Bainbridge Island man with a Ukrainian energy company pivots to aid delivery
Ukrainians are in dire need of relief supplies to help them survive the recent Russian invasion. Many agencies are seeking donations, but there are limits to providing aid in a war zone.
Bainbridge Island resident Dale Perry runs an energy company called Energy Resources of Ukraine. When Russia launched its extensive invasion of Ukraine on February 24, Perry went to Poland to start an aid operation. So far, he and his team have delivered $2 million in supplies to Ukraine. He spoke today with KUOW’s Kim Malcolm.
This interview has been edited for clarity.
Kim Malcolm: You and your team are now buying humanitarian supplies in Poland and delivering them into Ukraine. How did you figure out the logistics of that?
Dale Perry: Immediately, we knew that there was a shopping list of products that were needed, and I had the money, my business had the money, here in Poland. So we just basically bootstrapped. We found a company that had the products, we found people that had the vehicles, we took them to the border. We knew the person that was coming to meet us, and we just physically moved the product that day into Ukraine.
The Ukrainians come to meet us at the border point. We physically transfer products from one truck to the next because the Poles don't want to put their trucks into Ukraine. While that process is going on, our Ukrainian counterpart is giving us the next shopping list, and then I go shopping in Poland.
And where is the money coming from to fund this?
From my partner, and from me. It's our personal money. We're fundraising in the U.S., and I absolutely appreciate every dollar that people have given to us, which is about $200,000. That's in addition to what my partner and I have put in. What I'd like people to understand is that every dollar that is donated to us is delivered in Ukraine, dollar for dollar.
How was it that you came to do business in Ukraine, with your partner Yaroslav?
2014 was the Revolution of Dignity, and it was realized that you could start a business in Ukraine and not have to pay bribes. I've worked in this part of the world since 1997, in the energy sector, and so we said, let's start something ourselves. Eight years later, we've had more success than we've ever dreamed of.
And, of course, you built it with Ukrainians who I understand are mostly in Kyiv. Do you know how they're doing right now?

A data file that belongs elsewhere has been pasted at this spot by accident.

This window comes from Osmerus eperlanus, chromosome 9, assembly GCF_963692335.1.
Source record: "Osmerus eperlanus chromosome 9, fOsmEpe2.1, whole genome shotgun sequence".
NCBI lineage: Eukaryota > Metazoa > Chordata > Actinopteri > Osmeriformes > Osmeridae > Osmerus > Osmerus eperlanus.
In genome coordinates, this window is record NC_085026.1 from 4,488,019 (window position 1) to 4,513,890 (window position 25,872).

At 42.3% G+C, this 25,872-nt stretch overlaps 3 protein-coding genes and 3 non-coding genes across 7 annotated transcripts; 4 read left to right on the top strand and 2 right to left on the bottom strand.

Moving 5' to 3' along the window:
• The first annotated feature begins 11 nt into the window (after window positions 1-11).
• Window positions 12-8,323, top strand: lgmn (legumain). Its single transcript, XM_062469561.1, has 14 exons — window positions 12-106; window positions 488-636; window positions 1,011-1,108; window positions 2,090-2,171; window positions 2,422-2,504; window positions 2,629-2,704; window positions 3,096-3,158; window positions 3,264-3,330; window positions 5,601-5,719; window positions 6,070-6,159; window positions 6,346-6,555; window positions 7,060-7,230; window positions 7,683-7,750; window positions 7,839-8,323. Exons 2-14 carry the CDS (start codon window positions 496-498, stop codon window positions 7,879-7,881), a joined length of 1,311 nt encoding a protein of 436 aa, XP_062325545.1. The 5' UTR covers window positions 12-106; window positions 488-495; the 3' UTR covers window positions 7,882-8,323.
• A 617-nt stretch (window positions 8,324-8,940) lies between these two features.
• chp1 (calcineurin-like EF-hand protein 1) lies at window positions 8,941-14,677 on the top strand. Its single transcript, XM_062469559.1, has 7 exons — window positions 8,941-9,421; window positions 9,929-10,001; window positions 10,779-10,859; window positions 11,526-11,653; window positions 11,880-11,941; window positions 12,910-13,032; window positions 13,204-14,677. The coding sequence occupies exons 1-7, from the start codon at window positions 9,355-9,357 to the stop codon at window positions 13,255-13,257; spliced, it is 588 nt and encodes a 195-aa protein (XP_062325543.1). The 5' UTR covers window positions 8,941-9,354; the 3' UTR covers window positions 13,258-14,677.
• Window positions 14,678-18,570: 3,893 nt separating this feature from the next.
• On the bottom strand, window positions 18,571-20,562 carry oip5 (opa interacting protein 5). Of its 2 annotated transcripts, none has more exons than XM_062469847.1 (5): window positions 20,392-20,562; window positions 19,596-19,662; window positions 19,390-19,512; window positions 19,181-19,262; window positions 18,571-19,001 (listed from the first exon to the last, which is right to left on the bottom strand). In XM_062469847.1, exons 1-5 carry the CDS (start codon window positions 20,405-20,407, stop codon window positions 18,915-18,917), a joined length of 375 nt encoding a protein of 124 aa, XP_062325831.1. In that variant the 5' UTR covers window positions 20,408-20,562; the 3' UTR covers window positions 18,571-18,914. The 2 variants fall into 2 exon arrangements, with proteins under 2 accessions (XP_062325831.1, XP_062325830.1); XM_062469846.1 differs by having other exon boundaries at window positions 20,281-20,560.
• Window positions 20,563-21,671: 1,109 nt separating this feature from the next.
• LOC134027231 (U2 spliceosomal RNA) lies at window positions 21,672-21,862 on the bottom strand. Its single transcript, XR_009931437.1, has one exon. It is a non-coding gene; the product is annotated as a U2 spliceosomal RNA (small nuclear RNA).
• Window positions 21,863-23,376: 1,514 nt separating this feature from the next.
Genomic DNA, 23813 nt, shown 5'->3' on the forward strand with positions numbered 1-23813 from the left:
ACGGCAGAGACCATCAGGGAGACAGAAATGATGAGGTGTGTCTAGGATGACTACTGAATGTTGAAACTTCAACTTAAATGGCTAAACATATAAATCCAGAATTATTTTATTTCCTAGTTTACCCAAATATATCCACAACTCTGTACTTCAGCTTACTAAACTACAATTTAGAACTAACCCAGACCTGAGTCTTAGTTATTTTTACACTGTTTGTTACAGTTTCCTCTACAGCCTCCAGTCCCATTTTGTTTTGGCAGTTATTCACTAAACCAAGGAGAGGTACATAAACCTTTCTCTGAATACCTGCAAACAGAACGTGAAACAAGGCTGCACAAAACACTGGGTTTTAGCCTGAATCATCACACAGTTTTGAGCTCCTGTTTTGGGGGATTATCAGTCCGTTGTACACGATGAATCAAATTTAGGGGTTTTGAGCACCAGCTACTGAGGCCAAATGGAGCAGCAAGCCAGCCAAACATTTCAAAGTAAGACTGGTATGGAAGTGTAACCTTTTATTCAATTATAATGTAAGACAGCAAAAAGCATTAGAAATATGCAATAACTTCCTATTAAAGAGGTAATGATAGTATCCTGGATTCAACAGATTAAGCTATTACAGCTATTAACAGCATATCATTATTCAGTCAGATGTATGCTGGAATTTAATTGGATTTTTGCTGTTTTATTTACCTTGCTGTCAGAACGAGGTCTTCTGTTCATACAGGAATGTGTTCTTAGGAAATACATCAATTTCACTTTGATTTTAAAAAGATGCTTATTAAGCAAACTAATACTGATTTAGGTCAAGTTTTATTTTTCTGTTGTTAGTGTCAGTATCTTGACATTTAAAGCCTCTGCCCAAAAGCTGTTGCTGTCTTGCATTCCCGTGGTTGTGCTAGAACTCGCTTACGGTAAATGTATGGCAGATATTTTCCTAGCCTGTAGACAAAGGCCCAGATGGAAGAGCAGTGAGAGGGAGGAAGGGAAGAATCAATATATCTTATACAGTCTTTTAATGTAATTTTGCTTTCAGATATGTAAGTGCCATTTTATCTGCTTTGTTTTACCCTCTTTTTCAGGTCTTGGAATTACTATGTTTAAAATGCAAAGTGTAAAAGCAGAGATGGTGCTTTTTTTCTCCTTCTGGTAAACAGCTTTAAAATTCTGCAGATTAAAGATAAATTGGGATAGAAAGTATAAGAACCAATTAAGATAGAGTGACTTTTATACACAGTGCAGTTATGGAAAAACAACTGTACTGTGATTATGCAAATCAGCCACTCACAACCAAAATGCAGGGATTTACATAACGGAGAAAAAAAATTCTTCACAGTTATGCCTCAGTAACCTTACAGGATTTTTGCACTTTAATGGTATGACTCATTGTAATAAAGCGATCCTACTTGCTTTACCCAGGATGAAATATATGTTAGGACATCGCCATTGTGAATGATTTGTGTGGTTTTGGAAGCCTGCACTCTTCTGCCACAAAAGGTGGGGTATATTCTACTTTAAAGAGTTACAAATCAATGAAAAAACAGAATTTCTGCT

I absolutely do. We track it every day. Thank God, three more people came out today. We have young men that work in our company. They can't leave. Out of our 30 people, I would say 12 are men of that age group. The women, we're getting them out. I'm not leaving until they're out.
Is there anyone in particular in Kyiv that you think of in particular, when you think about the urgency to get them out?
Absolutely, but I can't get him out. He's not our chief legal officer but he's kind of the second guy in charge. One of my daughters who knows him calls him "Jim" of The Office. He's that kind of a character, but he's got a wife and a young child. He literally has an AK-47 and is helping to guard his apartment building.
I just hope that it's not a matter of having to get him out, but that there's a new Ukraine where he doesn't have to leave. This is the reason I’ve traveled there for eight years, these kinds of people, that are patriots. Just look at the news. I mean, how is this little country beating the big country? Because they're patriots. They love their country.
People want to help in such a dire situation, but what is driving you to do this?
We had the resources, we had the passion and the compassion, and at the end of the day the entrepreneurial ability to just step up. Like my partner likes to say, our business model is we put puzzles together. Here was a tragic puzzle that we could put together to serve Ukrainians.
You have long-standing relationships with people in Ukraine. How much of that is a part of your complete switch in your activities in the last week or 10 days?
My company is Ukrainian. I just happen to be an American. We work in Ukraine, and we work for Ukrainians, and more importantly, for Ukrainians that wanted to be part of the new Ukraine, not the corrupt past. The team that I'm with, we have the ability to deliver, and how could we not?
Listen to the interview by clicking the play button above.